It is a painstaking process lasting months and is increasingly rare. The number of traditional distillery in India has plummeted from 700 to 150 over the past decade. Many perfumers have switched to cheaper chemical alternatives to cut production costs. Sunil Kumar Singh, manager at a distillery said, “They cannot compete with the traditional methods. People who have knowledge of the perfume can tell the difference in the quality of the scent. They will never use the new methods no matter how much you invest in modern machines the product will be chemicalised, not natural.”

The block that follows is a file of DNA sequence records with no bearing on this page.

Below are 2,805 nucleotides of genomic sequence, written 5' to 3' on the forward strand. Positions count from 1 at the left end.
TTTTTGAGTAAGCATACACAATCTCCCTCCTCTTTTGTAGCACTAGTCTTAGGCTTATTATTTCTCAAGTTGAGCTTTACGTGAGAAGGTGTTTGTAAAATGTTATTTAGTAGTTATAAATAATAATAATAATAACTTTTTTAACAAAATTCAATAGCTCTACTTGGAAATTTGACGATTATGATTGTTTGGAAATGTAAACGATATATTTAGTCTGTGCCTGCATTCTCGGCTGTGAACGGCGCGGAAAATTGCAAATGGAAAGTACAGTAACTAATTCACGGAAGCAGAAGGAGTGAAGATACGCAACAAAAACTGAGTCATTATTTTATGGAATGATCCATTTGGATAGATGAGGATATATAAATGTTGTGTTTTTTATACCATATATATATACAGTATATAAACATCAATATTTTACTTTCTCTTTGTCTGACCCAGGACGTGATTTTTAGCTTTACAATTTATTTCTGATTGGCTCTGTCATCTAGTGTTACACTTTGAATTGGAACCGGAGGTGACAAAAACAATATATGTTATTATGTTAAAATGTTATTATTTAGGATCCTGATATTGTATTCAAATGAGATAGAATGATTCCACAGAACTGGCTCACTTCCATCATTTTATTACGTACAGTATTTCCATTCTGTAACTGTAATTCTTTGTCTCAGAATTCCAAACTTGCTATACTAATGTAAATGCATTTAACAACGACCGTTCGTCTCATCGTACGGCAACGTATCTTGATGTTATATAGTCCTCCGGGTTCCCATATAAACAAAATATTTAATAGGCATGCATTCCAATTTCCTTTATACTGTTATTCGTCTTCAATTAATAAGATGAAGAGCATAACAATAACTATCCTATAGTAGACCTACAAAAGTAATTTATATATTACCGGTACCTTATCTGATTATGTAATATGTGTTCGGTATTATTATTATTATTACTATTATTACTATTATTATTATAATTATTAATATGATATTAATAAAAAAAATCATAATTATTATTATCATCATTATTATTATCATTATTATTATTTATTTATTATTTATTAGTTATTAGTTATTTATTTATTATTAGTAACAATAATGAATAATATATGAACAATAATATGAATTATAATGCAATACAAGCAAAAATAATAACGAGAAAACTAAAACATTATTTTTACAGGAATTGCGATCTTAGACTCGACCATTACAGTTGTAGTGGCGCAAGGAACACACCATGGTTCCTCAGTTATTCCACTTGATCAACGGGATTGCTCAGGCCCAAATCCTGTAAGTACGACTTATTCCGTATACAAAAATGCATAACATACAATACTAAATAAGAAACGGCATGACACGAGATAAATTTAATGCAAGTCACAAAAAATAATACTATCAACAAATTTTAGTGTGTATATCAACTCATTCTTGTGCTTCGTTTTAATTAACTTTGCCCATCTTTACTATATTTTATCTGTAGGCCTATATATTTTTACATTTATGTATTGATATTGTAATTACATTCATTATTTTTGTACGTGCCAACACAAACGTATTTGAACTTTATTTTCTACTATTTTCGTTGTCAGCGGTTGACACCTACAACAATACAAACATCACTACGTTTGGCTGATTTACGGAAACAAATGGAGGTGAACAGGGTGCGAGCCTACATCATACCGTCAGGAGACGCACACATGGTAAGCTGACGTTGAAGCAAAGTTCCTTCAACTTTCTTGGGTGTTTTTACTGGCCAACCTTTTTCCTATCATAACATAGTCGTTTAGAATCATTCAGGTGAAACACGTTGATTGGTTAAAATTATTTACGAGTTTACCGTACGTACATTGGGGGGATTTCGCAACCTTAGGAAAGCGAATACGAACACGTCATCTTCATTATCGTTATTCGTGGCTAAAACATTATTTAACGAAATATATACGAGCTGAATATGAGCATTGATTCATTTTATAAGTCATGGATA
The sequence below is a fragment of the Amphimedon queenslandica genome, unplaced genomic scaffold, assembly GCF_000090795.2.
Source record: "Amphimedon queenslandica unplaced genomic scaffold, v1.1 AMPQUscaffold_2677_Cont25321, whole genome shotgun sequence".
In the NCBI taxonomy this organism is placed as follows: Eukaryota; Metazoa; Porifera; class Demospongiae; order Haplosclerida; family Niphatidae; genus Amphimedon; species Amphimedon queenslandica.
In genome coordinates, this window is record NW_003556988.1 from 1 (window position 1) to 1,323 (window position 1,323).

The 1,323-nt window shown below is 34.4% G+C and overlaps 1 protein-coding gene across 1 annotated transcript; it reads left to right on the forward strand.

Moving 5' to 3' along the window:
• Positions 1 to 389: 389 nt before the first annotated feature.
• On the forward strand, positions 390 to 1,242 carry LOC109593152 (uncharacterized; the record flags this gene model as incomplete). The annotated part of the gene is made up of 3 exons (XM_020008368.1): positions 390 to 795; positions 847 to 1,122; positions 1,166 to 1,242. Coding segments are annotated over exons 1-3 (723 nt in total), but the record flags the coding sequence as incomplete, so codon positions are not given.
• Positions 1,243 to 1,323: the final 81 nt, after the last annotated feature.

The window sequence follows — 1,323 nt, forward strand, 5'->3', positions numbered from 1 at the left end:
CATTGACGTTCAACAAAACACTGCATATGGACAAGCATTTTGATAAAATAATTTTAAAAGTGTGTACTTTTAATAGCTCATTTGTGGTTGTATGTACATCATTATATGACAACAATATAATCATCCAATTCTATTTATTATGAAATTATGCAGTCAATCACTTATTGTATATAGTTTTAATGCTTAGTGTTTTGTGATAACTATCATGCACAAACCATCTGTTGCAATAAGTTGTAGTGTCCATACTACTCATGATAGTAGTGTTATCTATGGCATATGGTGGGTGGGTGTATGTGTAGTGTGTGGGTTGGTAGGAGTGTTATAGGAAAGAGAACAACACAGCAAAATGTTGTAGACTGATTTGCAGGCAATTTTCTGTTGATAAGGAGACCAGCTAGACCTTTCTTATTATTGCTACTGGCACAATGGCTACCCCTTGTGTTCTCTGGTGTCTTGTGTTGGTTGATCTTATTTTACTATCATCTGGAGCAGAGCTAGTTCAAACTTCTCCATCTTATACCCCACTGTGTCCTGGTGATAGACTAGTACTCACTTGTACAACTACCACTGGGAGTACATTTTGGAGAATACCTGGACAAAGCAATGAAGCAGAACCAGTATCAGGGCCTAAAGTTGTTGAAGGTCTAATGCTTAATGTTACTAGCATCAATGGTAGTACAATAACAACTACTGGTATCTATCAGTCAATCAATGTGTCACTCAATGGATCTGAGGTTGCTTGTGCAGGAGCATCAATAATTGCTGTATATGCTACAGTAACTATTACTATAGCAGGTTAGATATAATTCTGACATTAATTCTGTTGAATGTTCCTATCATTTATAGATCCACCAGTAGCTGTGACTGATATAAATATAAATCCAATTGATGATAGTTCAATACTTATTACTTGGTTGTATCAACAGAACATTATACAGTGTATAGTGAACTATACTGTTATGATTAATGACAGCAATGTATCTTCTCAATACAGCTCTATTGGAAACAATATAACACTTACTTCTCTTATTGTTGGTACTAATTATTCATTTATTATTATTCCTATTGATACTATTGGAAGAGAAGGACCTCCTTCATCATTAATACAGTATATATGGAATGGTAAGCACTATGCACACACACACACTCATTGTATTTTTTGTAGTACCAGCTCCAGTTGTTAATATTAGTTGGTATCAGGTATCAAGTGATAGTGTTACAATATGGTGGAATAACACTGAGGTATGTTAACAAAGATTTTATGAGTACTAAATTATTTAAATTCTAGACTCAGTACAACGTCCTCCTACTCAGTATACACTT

Today just one in three bottles of perfumes are sold in India as people are increasingly becoming brand conscious and opt for international fragrances. But here in one of Delhi's Muslim quarters home produced fragrances are as popular as ever. Islam forbids the use of alcohol based perfumes and customers are willing to pay from 200 to 250 for a small bottle of their favourite scent.
A customer told AFP, “Attar is something that my grandfather and and my father have been using for a very long time. Its fragrance is very unusual and alluring. Its very evocative and touches the heart and that's why I use it a lot, especially to mark the end of Ramadan. Outside India, the biggest attar market is in Middle East. With sales dwindling, attars are being promoted as a part of aromatherapy.
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